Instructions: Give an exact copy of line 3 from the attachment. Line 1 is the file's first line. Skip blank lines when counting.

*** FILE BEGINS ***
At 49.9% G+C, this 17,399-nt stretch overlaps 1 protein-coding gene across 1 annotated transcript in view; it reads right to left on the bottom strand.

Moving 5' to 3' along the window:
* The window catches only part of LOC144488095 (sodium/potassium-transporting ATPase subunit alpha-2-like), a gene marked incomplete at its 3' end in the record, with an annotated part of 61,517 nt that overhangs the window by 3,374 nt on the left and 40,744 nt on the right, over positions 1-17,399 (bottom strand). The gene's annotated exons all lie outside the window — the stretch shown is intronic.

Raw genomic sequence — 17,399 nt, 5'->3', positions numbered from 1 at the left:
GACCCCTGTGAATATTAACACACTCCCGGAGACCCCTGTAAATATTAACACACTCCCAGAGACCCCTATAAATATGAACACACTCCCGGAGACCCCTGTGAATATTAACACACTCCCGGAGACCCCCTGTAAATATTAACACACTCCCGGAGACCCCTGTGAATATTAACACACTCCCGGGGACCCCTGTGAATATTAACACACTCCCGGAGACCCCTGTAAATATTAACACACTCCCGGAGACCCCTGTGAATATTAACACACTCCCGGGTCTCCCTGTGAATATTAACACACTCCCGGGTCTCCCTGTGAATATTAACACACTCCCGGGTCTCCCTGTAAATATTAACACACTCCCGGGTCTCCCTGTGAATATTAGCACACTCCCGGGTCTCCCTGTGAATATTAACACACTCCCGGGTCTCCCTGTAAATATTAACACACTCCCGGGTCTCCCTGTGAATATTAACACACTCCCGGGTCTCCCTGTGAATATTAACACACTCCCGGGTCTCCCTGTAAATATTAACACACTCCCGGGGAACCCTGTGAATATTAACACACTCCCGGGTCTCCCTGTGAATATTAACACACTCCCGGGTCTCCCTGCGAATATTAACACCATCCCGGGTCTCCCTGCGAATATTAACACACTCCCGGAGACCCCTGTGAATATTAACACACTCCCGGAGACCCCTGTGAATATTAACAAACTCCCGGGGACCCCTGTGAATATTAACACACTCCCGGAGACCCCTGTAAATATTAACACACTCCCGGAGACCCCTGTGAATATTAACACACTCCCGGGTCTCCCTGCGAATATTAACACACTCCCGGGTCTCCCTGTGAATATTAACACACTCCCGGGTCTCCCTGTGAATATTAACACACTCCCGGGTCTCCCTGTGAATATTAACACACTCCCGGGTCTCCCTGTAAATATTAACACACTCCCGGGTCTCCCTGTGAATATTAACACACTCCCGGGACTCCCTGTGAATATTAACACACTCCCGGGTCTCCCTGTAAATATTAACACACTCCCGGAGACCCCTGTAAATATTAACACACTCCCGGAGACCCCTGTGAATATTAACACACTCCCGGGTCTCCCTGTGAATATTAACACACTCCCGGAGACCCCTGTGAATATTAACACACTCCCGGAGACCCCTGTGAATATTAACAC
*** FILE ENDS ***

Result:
* The window catches only part of LOC144488095 (sodium/potassium-transporting ATPase subunit alpha-2-like), a gene marked incomplete at its 3' end in the record, with an annotated part of 61,517 nt that overhangs the window by 3,374 nt on the left and 40,744 nt on the right, over positions 1-17,399 (bottom strand). The gene's annotated exons all lie outside the window — the stretch shown is intronic.